This idea comes from what was an attempt at distraction/substitution and has become a vast learning experience! I love happy little surprises like this one.
My toddler recently became obsessed with turning light switches on ... and off ... on ... and off. She'd scoot a stool or turn over a basket to be able to reach the switch. Much "fun" was being had and maybe a little learning, too ... on and off are opposites, right?
Of course, there were multiple times when she fell off the stool or basket. And daddy wasn't thrilled with the idea of "playing with electricity." We needed a compromise. We needed something that could be turned on and off. We needed a flashlight!
Brilliant, I know ;) It took some time for NHV to figure out how to use this switch but she was pleased that it had the same effect ... on ... off ... on ... off. Of course, that only lasted for about a minute. And then she started seeing the true potential of this light source. It can be directed and shined (is that a word?) on all kinds of surfaces. This light travels all around the room. It can move fast or slow. You can see it better when the other lights are off. Every minute there was a new idea ... you could just about see a little light bulb over her head :)
Not wanting to be left out of this fun learning experience, mommy got involved and brought in some vocabulary practice.
I asked her to point the light at ...
- objects like the floor, the ceiling, the TV, the clock, the door knob, ...
- body parts like mommy's belly and her own belly button (that was a huge hit) - but not people's eyes!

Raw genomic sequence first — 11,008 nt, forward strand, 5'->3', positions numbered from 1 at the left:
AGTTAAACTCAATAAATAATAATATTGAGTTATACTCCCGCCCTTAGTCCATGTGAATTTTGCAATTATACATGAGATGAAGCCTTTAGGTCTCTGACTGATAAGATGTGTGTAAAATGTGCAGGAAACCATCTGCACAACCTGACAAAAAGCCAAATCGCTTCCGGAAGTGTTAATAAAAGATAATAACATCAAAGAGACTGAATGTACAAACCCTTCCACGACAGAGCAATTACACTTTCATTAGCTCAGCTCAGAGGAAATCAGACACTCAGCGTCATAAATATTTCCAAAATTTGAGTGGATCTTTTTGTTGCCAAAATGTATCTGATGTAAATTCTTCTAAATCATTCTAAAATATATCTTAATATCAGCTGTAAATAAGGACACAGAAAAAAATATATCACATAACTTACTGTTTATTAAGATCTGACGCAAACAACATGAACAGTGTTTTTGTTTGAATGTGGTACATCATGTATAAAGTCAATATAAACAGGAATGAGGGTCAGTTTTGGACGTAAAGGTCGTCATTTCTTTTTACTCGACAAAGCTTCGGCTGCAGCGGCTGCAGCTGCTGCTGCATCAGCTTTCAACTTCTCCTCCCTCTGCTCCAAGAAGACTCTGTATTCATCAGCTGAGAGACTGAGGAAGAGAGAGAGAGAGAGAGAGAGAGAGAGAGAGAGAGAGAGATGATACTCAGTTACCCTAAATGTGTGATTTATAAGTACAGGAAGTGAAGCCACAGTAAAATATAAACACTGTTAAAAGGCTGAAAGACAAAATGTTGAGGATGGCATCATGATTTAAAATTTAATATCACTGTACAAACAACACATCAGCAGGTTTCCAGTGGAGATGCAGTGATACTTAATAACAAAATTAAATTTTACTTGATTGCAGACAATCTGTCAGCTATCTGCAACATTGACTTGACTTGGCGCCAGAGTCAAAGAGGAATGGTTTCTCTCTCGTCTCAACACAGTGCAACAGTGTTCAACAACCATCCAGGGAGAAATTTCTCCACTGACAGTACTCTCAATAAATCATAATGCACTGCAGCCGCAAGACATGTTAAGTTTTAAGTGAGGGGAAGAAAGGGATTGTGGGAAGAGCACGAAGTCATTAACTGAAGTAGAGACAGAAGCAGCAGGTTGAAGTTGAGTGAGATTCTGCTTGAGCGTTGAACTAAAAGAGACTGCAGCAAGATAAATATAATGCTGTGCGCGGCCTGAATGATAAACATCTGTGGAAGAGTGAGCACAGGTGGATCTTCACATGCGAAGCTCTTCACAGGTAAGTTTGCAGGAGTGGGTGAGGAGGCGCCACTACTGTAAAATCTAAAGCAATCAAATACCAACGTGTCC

And then we practiced shapes by hunting around the house with our flashlight.
Find the ...
- circle (clock, door knob, ball, Louie's cat toy, ... )
- rectangle (TV, book, drawer, cabinet door, ... )
- triangle - this one was just too hard
We went to her new big girl room and shined the like on all the owls we could find. I used the light to point to each of the letters in her name as she said the letters aloud.
Finally, I kept the lights dimmed in her room, and we read a story by flashlight. I could shine the light on certain parts of the illustrations and ask questions. I moved the light across the text as I read. My toddler loved it all!
Teacher Thoughts: This was discovery learning at its finest. I intended for the flashlight to be a substitute for the light switch, but in the hands of a toddler, it became so much more! I was just watching a PBS program on "open-ended" learning, and this was a powerful testament to impact of giving ownership to the learner. "Opening" the door to what a toddler can do with an everyday object.
When I think about learning, I always think about modality - how is the learning being "sensed" - seeing, hearing, touching. The flashlight covers all three modalities ... NHV was taking in the world through her eyes (enhanced by the use of light), through her ears (following directions and making observations), and through her sense of touch (by holding the flashlight and using motor skills to direct the beam).